The Building Blocks of Animation
Last week, we talked about how and why animation works in terms of cartoon representation; how simplified “iconic” images possess a unique ability to relate to the audience and amplify meaning. However, that discussion could be applied to any visual art – drawing, painting, sculpture, etc. Let’s move on to the unique properties of time-based media.
We know that animation is made up of deliberately composed frames, but how do those frames end up on the screen? There are currently three basic techniques used for “capturing” animation, with a few outliers and overlaps.
The first technique is frame-by-frame animation. In frame-by-frame animation, an animator creates each frame individually, in order. Hand-drawn or cel-based animation is a done frame-by-frame, as is stop-motion. Since each frame is being created individually, frame-rate is a major consideration for frame-by-frame work. Animation being done at 24 frames-per-second requires twice as many frames to be created as animation done at 12 frames-per-second.
The most obvious examples of frame-by-frame animation are the “classic” animated films done before the advent of computer animation. However, frame-by-frame animation actually dates back to before the invention of film to simple toys like the zoetrope – and, possibly, to the dawn of art itself.
The second technique is keyframe animation, which is an evolution of the frame-by-frame technique. In keyframe animation, an animator defines the “key” moments in a sequence. When the project is computer-based, software then fills in the blanks. When the project is hand-drawn, the original animator goes back and fills in the blanks after the key poses are set, or hands the work off to another animator to fill in. The animators who fill in the blanks are called “in-betweeners” and they are essentially acting as human animation software.
Keyframe animation and frame-by-frame animation might seem distinct, but they are actually closely related and are often used within the same sequences. A traditional animator might start with keyframes, then fill in the in-between frames, then add additional details frame-by-frame. An animator using software for keyframe animation (like After Effects) might go through a similar process, beginning with broad keyframed movements, then tweaking individual frames one by one. Keyframing might seem like a huge time savings – and it can be! – but even when an animator is only setting the start and end points, there may be dozens of different actions happening in a sequence simultaneously. Three-dimensional computer-animated films (think Pixar and recent Disney animated films) are generally done using keyframes. One technique where keyframes can’t be used is stop-motion; because stop-motion animators are physically moving puppets, they can’t jump back and forth in a sequence to define keyframes.
The third technique is motion capture. This is the newest animation technique and the one that requires the most specialized equipment and software. In motion capture, an actor wears a special suit (or make up, for facial motion capture) covered with reflective dots that can be tracked by software. As the actor moves, a camera interprets the movement of the dots and applies them to the movement of an animated character. Sometimes this is done after the fact and sometimes it is done instantaneously. It is now fairly common to see an actor in a motion capture suite on set interacting with actors in costume.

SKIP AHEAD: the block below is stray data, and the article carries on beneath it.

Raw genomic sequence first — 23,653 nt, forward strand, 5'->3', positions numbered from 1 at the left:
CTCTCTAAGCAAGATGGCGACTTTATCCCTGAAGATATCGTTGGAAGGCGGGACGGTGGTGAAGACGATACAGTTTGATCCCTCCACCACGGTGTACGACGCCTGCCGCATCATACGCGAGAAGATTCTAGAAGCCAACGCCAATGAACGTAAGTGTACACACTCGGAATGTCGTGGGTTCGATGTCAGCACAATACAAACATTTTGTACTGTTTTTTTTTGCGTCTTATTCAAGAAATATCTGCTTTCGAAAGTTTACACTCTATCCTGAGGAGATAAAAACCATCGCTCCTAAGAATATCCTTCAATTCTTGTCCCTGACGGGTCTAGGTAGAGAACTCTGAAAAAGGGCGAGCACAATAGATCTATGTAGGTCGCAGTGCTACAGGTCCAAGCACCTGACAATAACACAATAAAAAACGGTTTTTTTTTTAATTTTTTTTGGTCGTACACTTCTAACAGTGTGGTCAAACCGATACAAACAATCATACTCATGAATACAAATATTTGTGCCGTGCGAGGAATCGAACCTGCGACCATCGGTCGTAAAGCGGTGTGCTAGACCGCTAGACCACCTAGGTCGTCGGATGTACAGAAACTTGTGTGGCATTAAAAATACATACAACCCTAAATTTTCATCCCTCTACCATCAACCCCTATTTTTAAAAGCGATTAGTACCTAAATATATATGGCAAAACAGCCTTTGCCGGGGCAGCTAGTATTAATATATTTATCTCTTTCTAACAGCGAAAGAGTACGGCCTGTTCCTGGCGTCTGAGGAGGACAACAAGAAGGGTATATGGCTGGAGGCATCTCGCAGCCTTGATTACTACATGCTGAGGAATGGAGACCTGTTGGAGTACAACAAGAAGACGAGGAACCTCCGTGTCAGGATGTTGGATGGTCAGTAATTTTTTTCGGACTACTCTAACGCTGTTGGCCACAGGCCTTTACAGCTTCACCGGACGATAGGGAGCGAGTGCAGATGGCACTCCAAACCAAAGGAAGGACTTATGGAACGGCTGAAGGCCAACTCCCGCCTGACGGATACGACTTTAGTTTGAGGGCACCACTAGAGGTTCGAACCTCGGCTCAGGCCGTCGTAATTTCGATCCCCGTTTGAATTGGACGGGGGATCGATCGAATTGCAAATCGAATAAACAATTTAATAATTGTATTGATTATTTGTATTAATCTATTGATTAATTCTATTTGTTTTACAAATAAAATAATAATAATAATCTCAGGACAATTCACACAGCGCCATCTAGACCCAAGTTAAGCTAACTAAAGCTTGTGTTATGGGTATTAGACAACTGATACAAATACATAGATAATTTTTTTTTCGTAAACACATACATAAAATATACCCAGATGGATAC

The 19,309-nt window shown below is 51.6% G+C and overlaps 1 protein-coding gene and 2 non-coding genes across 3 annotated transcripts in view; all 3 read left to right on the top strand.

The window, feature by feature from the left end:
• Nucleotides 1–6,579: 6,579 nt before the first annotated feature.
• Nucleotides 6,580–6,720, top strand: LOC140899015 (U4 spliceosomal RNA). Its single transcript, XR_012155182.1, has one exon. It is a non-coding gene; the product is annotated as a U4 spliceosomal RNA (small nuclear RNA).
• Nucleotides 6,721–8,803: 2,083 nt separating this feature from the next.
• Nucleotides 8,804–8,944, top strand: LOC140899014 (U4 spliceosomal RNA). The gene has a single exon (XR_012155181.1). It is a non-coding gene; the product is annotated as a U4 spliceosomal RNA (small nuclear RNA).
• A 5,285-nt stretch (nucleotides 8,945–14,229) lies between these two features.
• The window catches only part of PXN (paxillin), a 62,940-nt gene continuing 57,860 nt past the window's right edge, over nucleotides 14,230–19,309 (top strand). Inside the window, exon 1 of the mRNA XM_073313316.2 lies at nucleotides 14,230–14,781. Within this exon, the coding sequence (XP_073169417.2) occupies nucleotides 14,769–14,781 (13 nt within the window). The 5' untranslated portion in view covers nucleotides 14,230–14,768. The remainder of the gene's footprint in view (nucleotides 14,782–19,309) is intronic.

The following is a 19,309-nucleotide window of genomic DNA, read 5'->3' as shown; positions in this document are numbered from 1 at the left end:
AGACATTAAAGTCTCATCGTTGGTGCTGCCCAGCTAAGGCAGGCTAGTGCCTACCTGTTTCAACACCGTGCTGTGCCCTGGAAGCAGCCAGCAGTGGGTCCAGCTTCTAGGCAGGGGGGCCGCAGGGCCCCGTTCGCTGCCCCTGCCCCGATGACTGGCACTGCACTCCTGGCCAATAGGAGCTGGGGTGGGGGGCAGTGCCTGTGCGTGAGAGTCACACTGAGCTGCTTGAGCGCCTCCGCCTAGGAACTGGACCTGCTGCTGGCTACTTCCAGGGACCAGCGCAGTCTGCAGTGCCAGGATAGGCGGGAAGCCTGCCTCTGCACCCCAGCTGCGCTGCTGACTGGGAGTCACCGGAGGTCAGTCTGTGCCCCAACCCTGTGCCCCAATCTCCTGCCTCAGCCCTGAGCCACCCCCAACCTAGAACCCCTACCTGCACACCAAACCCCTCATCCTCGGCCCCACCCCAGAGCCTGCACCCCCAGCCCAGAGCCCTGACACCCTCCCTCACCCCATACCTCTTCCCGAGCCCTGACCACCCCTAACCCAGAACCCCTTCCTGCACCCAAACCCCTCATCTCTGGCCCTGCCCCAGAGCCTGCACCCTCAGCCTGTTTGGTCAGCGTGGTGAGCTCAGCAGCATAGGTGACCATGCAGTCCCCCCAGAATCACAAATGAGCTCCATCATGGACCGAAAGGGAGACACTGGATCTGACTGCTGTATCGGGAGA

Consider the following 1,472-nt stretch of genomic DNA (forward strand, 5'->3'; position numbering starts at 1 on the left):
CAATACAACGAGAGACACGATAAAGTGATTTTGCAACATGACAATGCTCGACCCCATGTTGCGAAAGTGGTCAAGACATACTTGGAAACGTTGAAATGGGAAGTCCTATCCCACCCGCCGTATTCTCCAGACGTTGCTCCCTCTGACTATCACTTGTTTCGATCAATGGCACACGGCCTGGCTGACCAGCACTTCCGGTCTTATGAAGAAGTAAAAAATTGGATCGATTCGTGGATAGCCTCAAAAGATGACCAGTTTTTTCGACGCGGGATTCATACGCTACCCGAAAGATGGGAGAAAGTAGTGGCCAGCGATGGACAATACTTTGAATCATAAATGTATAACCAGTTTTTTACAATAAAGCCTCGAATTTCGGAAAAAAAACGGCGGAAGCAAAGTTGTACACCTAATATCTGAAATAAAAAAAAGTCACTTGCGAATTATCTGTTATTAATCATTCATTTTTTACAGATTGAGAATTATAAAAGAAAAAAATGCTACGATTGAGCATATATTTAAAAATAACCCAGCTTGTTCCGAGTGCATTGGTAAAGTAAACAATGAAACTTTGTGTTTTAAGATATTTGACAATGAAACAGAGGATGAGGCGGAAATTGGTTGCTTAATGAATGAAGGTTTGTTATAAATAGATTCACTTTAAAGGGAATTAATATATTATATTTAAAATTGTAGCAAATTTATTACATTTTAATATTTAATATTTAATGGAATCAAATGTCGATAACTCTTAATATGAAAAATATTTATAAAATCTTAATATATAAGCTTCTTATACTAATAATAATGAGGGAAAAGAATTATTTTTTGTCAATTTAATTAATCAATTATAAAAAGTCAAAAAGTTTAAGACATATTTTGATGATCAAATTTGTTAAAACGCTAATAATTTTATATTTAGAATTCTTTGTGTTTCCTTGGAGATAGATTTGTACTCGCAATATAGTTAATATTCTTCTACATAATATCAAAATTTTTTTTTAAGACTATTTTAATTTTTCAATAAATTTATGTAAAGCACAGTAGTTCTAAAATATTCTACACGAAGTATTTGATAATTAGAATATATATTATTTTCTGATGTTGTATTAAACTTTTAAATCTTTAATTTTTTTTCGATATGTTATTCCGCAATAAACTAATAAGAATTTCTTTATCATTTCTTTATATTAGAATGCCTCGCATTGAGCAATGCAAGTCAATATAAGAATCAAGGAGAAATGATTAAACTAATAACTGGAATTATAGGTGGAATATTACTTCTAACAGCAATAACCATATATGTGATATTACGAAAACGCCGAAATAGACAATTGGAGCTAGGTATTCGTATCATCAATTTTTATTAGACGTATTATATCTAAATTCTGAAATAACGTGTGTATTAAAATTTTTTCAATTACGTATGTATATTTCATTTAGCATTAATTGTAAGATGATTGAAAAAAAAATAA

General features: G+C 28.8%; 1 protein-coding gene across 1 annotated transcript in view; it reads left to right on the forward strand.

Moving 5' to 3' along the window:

Because motion capture is created using “real world” movement, it can be used to create animation that is realistic and subtle. Motion capture is often used in the special effects industry, where believability is of the utmost importance. It is also commonly used to create animation for video games.
The biggest benefits of motion capture are speed, realism, and the ability to improvise. A motion capture actor can collaborate in the animation process – keyframe and frame-by-frame techniques rely solely on the animator. The downside of motion capture is that it can introduce too much realism – or, perhaps, the wrong kind of realism – into the animation process. When we watch something that we know is animated, we accept (and even anticipate) a certain level of exaggeration and a certain level of simplification. This relates back to our discussion of “iconic” imagery. Animation that looks nearly real, but seems just slightly “off” can be incredibly distracting. The industry term for this phenomenon is the “uncanny valley.” Animated films like The Polar Express have been criticized for looking too real to be cartoons and too cartoony to be real. The uncanny valley refers to this disconnect with regard to both visual representation and movement.
There are also some techniques that defy easy categorization. Marionette or puppet-based films are not truly animated, but they fit the definition of iconic cartoon representation. Rotoscoping, a technique wherein live-action photography is covered with cartoon art, falls somewhere motion capture and the other techniques. There are also still-image-based films (sometimes called “diaporamas”) that are composed of frames in sequence, but do not give the illusion of movement.
The 12 Principles
If the uncanny valley is a problem because we don’t expect animated things to move in a completely realistic way, how should animated objects move? What makes animation effective? The best guide probably comes from two former Disney animators named Ollie Johnston and Frank Thomas in their book Illusion of Life. Johnston and Thomas defined twelve “basic principles” that animators should master. They are as follows:
- Squash and Stretch – The idea that the shape of objects and characters is flexible and determined by their movement. The classic example is of a rubber ball elongating as it falls and squishing down as it hits the ground.
- Anticipation – This is a small action that precedes a larger one, such as when you duck down slightly before jumping.
- Staging – This deals with the way a scene is arranged. Ideally, it should direct the viewer’s attention in a clear way.
- Straight Ahead Action andPose To Pose – Essentially, this is the difference between frame-by-frame (straight ahead) and keyframe (pose to pose) animation.